Amanda Huber MSW, LCSWA
In North Carolina plans on saving 50 million dollars a year by denying children the right to there has been a push to privatize the public education
The push comes from a notion that the medicaid system in North Carolina is broken to the point that it is interfering with the ability to pay teachers salaries and therefore the state of North Carolina must get “creative” so to speak and create grants and scholarships to students who qualify for free and reduced lunch, to attend private schools in the state. By creating this grant the state will be able to save that 50 million that was typically allocated to the public school system and they will be able to provide the educational support of a private system. The fight agains privatization is within the digital education and the faith based education community. Luckily the North Carolina court has placed plans for an internet based school on hold, however the group, N.C. Learns, continues to fight the ruling, Real Facts NC reports:
N.C. Learns, a group behind a proposal for a 6,000 student virtual charter school, continues to fight a judge’s order that put the school’s plans on indefinite hold. The school would have been run by K12, Inc., a Wall Street-traded educational company that generated more than $700 million in revenue, mostly from public dollars for online-only schools it runs in more than two-dozen states around the country. K12 Inc. was founded by a former Goldman Sachs banker and by William Bennett, the Republican writer and talk-show host, with an infusion of cash from the former disgraced junk-bond king Mike Milken. Its teachers generally work from their homes, communicating with their students by e-mail or phone.This notion is disturbing on several levels as the program leans to a sort of discrimination. Being from a different part of the country and being bi-cultural personally, I find this is disturbing. Images of apartieds and segrigation start to come to mind as the idea of privatization takes control. Private schools do not operate under the same guidelines as the public school system, and many in the south come from a faith based community. Faith based communities do not take into account the differences between religions and private schools do not have the same systems in place to support and nurture growth that the public school system provides.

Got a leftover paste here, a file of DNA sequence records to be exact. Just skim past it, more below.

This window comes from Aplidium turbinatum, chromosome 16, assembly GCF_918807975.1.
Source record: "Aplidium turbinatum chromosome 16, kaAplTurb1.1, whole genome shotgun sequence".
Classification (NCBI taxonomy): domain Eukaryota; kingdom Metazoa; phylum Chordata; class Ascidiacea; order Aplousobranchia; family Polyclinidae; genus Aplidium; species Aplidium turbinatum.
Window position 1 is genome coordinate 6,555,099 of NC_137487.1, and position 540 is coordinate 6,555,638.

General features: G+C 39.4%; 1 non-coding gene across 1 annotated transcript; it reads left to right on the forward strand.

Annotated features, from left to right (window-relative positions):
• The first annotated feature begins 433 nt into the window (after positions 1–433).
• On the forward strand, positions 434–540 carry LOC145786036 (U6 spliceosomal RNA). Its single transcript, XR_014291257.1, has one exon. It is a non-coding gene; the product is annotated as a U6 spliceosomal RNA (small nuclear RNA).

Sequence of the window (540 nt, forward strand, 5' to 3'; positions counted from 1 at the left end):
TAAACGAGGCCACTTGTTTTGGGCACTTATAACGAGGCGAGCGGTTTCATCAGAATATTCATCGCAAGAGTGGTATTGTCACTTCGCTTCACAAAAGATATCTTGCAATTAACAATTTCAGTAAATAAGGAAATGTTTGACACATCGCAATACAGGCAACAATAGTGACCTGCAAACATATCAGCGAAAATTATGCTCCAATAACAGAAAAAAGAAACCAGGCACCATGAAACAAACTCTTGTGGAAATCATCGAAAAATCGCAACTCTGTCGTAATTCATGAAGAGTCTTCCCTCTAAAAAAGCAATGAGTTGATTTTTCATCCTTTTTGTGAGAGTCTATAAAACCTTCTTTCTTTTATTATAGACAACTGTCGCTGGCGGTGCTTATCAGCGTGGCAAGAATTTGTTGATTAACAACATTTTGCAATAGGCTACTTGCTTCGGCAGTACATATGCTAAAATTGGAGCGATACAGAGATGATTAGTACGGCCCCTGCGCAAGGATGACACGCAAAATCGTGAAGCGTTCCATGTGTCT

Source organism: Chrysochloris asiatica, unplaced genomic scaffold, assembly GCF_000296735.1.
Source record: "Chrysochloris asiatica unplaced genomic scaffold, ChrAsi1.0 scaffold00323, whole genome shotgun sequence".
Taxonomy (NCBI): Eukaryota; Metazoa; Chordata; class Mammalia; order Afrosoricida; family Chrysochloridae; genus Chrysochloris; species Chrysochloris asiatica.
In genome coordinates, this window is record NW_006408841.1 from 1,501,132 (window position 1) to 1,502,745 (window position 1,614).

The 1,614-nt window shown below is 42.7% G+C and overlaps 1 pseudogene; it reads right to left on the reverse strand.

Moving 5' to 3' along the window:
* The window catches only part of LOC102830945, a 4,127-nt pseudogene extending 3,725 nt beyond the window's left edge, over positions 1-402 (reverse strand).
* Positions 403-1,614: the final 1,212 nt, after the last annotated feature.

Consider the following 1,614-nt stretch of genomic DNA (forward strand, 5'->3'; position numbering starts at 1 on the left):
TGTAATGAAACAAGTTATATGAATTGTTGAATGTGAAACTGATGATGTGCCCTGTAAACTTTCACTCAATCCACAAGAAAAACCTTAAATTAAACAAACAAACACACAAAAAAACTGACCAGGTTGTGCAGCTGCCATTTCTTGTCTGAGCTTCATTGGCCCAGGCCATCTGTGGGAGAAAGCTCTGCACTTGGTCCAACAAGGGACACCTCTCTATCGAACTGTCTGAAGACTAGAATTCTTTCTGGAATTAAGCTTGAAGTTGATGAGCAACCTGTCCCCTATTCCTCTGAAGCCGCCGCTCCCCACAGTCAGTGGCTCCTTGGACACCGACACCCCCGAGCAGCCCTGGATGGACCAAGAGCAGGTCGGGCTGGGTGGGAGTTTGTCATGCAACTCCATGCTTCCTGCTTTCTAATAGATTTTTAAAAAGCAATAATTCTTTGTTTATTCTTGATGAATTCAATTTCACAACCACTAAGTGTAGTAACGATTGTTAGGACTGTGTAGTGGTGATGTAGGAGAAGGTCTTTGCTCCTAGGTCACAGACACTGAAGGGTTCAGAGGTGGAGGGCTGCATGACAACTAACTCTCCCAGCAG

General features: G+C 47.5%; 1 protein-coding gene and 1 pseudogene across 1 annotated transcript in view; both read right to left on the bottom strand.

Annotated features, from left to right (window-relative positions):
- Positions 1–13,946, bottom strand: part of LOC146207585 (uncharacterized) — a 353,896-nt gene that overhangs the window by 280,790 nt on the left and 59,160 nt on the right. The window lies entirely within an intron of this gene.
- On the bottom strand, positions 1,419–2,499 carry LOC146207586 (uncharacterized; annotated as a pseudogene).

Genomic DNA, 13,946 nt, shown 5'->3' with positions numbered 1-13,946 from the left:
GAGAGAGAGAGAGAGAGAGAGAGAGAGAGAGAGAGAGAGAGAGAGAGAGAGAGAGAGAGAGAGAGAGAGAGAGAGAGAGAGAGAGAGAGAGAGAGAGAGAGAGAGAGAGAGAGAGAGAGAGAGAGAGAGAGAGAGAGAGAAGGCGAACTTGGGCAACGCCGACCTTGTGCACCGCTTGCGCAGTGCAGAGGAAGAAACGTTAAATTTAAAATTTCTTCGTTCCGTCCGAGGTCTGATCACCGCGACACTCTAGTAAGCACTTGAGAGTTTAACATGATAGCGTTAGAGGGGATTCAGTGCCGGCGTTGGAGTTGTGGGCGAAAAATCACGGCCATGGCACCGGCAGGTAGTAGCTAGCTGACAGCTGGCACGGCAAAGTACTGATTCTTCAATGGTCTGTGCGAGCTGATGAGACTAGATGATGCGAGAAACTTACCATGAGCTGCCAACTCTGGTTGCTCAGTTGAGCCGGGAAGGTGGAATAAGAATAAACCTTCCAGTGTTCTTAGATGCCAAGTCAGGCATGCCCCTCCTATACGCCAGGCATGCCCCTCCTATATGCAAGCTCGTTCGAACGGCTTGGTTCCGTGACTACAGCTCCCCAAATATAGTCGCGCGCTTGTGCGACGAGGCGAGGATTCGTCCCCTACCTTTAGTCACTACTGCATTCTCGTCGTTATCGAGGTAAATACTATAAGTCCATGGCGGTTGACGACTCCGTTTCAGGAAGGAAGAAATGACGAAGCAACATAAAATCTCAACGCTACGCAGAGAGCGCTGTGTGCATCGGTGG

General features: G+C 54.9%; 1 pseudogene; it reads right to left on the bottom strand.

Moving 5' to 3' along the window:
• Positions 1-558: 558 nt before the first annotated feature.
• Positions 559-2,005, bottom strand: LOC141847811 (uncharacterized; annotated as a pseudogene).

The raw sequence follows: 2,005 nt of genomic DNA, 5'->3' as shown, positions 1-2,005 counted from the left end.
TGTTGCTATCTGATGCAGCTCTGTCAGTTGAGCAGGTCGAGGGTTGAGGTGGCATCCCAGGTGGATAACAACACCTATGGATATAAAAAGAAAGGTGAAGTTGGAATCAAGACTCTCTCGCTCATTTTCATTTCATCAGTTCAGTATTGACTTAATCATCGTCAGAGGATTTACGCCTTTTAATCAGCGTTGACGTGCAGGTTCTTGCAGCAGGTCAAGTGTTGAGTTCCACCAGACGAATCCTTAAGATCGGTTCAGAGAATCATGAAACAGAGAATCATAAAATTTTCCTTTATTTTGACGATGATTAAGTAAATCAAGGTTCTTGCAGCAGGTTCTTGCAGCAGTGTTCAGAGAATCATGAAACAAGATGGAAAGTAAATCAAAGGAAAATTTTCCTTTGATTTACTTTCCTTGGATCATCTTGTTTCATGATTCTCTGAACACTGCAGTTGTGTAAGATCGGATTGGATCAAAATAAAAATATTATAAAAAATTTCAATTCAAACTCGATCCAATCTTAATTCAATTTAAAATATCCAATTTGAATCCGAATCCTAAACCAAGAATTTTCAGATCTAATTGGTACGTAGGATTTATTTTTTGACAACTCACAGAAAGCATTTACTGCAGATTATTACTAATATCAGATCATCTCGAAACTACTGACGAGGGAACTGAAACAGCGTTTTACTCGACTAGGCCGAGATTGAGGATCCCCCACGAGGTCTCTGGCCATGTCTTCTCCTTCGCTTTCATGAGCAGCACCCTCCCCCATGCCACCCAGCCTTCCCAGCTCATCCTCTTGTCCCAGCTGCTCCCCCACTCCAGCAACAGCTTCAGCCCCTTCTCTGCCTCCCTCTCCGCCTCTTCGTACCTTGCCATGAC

An argument that has been waged against the public education system has been that by privatizing education, the students will receive a better quality education and the state will spend less money in general on public school education, which will reduce spending. These grants will be offered to students who meet the minimums for free and reduced lunch, but it does not stipulate which of these kids will be of other races than “majority” race of the school nor the religious practices of theses institutions. there is a small loophole which states that public funds will not be used for religious studies however, being that the institution will be private, how will there be appropriate oversight?
On the issue of race, one has to consider the children who have mixed status or undocumented status who will be excluded from this bill. How will these students fair without ESL programs that are readily available? Will they fall between the cracks? In talking about falling between the cracks, what students will benefit from a home based education system. For man y low income children school is where the get some basic needs met, they have lunch, they socialize, they leave abusive situations or they are in-contact with people who will be able to help they with difficult home situations. Being in community mental health for a few years, most referrals for services come from the school system, concerned teachers and staff who want the best for these students. The notion of privatizing the system to a home-based charter, even if it is not for the entire NC student population, will lower the standards of care across the state.
Many migrant children attend school because the law enforces it, the school busses run, the school social workers and counselors make sure that these children stay in school and assist with the necessary paperwork. Private schools typically do not hire social workers. Private schools do not have the oversight. What good will come from privatizing public education if tax payers will still have to pay for the service. Will that portion that was originally allocated for public education; for our children, teachers and social workers then go into other projects. What about no child left behind and the rights brown v board gave to this United States of America? The policy of moving toward the privatization of public education leaves room for discriminatory practices and shady practices. Advocate for education.